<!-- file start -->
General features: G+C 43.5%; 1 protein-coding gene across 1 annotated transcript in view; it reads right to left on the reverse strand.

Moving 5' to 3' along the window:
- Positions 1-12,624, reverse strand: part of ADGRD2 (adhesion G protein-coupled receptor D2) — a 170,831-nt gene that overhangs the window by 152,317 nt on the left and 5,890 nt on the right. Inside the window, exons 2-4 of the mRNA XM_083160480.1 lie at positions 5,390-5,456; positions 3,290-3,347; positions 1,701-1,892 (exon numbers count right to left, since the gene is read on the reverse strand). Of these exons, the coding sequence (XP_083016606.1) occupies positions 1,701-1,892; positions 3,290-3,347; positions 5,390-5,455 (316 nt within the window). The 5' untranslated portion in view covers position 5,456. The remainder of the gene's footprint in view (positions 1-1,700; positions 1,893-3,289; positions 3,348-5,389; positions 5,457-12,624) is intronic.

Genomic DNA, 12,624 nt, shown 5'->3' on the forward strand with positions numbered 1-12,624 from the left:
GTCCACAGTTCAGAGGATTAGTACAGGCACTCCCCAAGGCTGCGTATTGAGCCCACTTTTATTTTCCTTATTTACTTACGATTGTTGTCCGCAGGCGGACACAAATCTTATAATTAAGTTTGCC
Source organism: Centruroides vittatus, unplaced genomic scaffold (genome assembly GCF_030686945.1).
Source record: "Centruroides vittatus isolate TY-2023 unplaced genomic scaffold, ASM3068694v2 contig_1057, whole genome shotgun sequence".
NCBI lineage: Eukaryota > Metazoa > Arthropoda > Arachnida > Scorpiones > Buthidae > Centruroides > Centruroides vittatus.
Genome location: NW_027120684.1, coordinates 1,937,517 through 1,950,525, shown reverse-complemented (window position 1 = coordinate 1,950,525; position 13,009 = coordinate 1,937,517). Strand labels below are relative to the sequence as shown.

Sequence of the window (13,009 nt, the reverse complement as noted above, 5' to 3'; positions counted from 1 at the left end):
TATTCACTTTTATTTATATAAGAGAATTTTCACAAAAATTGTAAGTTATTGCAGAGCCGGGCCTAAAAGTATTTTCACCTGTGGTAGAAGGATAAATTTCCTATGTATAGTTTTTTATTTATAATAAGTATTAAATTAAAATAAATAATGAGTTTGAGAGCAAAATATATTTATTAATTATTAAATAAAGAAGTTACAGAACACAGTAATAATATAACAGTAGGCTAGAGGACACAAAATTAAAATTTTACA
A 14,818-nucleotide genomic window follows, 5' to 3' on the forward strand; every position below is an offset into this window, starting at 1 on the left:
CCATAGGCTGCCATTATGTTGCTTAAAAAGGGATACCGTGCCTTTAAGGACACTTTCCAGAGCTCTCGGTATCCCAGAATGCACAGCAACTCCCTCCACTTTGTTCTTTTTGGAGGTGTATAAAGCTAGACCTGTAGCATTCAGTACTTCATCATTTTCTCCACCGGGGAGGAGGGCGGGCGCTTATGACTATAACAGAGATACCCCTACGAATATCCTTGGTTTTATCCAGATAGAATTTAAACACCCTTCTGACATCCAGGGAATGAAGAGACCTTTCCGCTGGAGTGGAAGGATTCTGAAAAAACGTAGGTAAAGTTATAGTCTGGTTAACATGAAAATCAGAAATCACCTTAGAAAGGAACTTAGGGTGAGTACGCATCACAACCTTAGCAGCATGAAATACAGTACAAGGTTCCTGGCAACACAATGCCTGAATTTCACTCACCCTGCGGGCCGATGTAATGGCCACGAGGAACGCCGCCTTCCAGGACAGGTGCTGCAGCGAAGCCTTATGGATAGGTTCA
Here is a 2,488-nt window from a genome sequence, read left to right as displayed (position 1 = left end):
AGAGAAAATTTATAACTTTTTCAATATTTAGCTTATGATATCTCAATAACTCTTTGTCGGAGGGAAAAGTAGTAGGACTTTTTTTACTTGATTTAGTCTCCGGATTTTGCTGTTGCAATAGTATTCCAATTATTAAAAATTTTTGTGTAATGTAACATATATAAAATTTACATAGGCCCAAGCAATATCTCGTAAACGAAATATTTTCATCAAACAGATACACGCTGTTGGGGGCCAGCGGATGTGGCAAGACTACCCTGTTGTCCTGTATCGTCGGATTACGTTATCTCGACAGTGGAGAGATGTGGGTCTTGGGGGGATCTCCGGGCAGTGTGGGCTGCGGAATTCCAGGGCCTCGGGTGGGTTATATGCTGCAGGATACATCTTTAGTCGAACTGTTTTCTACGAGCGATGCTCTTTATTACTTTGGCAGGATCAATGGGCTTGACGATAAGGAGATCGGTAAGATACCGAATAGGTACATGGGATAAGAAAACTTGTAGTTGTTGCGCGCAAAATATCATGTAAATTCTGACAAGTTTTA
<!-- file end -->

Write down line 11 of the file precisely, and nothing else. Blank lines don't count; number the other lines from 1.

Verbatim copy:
TATTCACTTTTATTTATATAAGAGAATTTTCACAAAAATTGTAAGTTATTGCAGAGCCGGGCCTAAAAGTATTTTCACCTGTGGTAGAAGGATAAATTTCCTATGTATAGTTTTTTATTTATAATAAGTATTAAATTAAAATAAATAATGAGTTTGAGAGCAAAATATATTTATTAATTATTAAATAAAGAAGTTACAGAACACAGTAATAATATAACAGTAGGCTAGAGGACACAAAATTAAAATTTTACA